Erik (HASH) Hersman via Flickr creative commons
A record rush of first-day early voting in Bexar County may be a positive for Democrats, who frequently have trouble delivering people to the polls, experts said.
But they question whether that energy can be sustained —
and whether the early turnout numbers will light a fire under Republicans.
"A really good turnout would seem to help Democrats," said David Crockett, a political science professor at Trinity University. "But that could also have a blowback effect of energizing Republicans if they worry some races will be closer than they thought."
The final count for Bexar County at the end of Monday was 34,021 voters. That blows past earlier midterm records and nearly matches the previous high of 35,431, set during the 2016 presidential election.
Texas cities, both large and small, saw similar activity yesterday.
What's more, voter registration exploded ahead of the Nov. 6 midterm, reaching a record 15.8 million, or 4 percent higher than during the March state primary.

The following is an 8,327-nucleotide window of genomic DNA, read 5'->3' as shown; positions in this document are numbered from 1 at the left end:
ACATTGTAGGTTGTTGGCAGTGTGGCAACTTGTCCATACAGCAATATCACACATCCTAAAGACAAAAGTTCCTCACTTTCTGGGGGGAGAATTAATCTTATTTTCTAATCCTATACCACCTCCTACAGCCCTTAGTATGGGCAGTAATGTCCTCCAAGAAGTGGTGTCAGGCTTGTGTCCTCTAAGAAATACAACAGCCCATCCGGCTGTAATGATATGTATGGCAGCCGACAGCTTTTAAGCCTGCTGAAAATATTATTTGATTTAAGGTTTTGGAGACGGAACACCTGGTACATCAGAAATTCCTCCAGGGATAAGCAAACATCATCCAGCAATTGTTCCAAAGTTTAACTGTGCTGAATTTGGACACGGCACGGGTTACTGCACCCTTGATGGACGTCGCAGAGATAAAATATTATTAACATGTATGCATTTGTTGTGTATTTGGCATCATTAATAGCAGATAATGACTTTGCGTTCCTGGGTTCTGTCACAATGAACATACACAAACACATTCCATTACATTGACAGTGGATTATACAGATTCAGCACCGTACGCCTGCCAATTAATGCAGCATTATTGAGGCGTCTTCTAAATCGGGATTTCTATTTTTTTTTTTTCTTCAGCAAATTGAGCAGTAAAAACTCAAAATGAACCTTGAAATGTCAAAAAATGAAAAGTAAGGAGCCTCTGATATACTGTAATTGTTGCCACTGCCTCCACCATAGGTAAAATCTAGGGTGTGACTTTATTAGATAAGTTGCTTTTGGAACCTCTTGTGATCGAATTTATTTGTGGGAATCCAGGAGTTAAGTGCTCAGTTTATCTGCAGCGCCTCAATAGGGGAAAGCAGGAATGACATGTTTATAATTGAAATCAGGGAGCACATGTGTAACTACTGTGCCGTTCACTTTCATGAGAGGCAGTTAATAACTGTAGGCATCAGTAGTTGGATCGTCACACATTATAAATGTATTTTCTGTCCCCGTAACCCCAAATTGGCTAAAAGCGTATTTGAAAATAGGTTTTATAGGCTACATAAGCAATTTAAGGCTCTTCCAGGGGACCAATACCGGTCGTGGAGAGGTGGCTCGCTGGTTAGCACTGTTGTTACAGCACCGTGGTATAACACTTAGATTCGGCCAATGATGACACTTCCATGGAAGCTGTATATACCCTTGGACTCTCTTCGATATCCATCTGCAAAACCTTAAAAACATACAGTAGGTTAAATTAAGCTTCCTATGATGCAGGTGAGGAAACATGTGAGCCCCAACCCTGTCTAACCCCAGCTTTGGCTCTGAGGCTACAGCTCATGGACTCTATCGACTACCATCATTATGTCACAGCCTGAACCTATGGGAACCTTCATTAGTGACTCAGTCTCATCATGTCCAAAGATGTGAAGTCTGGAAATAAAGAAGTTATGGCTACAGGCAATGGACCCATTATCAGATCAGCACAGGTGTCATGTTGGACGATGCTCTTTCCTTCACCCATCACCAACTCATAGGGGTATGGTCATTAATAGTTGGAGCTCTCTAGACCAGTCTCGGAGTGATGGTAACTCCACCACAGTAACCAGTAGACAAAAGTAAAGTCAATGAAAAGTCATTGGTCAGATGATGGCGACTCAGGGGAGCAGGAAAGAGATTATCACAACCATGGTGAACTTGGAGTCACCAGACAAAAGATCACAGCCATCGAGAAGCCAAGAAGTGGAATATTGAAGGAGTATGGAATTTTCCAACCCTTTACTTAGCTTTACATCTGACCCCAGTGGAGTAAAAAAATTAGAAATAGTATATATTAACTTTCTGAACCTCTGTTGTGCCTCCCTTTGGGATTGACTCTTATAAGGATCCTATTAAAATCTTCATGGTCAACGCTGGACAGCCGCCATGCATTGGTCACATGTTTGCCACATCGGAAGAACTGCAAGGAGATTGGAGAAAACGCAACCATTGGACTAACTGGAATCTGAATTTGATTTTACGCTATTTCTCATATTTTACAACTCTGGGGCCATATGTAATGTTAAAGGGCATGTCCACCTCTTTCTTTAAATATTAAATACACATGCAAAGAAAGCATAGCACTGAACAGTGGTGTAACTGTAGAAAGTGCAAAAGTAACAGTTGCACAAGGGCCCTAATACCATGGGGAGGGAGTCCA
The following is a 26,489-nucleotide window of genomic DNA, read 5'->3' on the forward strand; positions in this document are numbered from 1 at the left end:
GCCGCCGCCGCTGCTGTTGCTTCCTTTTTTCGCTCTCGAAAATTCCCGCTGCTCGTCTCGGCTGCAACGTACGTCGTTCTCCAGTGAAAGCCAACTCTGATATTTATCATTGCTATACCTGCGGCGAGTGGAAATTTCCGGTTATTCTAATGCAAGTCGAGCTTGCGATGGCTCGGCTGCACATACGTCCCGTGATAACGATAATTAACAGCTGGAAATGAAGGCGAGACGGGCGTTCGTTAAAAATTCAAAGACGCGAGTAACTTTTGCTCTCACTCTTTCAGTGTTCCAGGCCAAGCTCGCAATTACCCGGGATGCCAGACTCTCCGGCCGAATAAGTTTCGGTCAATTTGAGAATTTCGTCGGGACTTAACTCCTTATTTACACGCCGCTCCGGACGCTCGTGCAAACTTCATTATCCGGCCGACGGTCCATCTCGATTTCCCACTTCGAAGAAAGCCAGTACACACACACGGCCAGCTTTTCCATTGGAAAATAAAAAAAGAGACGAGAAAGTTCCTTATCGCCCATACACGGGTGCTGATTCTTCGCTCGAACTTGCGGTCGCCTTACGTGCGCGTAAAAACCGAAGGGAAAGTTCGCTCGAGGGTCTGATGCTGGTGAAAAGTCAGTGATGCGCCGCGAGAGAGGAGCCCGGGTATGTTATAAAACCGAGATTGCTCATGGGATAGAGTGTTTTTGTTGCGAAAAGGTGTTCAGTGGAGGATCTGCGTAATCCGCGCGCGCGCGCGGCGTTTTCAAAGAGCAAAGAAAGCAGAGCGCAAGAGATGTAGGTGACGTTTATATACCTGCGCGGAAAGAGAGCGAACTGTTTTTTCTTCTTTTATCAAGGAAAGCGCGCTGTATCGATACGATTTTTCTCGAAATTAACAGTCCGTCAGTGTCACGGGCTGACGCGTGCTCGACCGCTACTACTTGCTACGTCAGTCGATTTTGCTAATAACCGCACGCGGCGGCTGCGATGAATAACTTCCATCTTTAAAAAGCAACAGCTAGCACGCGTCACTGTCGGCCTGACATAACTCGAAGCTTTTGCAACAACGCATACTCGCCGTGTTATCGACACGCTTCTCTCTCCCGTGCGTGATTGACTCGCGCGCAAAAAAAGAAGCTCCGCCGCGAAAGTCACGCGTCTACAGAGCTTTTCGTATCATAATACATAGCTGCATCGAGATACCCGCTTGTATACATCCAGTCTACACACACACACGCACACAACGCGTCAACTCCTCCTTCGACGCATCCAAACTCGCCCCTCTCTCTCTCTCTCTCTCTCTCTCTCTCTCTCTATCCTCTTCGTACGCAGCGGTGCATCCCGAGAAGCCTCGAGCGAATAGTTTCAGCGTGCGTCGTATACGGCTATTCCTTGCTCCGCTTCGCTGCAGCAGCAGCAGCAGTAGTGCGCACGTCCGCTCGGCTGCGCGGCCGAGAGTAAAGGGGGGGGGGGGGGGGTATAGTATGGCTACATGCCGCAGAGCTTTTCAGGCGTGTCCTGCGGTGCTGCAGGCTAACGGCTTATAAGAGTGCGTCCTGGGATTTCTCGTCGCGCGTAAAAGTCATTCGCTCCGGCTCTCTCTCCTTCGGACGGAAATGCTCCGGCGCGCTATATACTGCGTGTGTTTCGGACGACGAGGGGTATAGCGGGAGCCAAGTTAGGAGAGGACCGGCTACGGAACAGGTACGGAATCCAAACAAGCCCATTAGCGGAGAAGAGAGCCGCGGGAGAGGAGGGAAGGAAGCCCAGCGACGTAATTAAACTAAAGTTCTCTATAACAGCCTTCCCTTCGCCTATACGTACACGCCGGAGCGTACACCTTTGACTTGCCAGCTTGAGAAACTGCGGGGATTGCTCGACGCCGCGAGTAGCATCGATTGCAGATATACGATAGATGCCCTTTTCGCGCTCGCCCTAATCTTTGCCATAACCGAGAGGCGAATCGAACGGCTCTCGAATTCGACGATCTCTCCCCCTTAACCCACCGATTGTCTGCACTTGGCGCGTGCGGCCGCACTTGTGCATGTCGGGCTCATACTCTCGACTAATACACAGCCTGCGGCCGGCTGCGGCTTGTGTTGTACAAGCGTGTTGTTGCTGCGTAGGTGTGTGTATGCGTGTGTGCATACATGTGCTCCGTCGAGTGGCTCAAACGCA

President Trump has been a galvanizing force on both sides of the partisan divide, said Arturo Vega, a political science professor at St. Mary's University However
, Beto O'Rourke's surprising senate campaign and the fire union's three controversial city charter amendments also could be driving local turnout.
"Unless you have survey data or exit polls, it's hard to know which of those factors you've got going on — my suspicion's a combination of the three," he said.
Nevertheless, Trinity's Crockett cautioned against reading too much into the early enthusiasm. It may not last through the entire early voting period, which extends through November 2.
"If you're an optimist, (yesterday's numbers) would suggest that we're going to see really
high turnout on through the election," he said. "But, if you're a skeptic like me, you may think the numbers will drop off. I'd want to track this through the first week."
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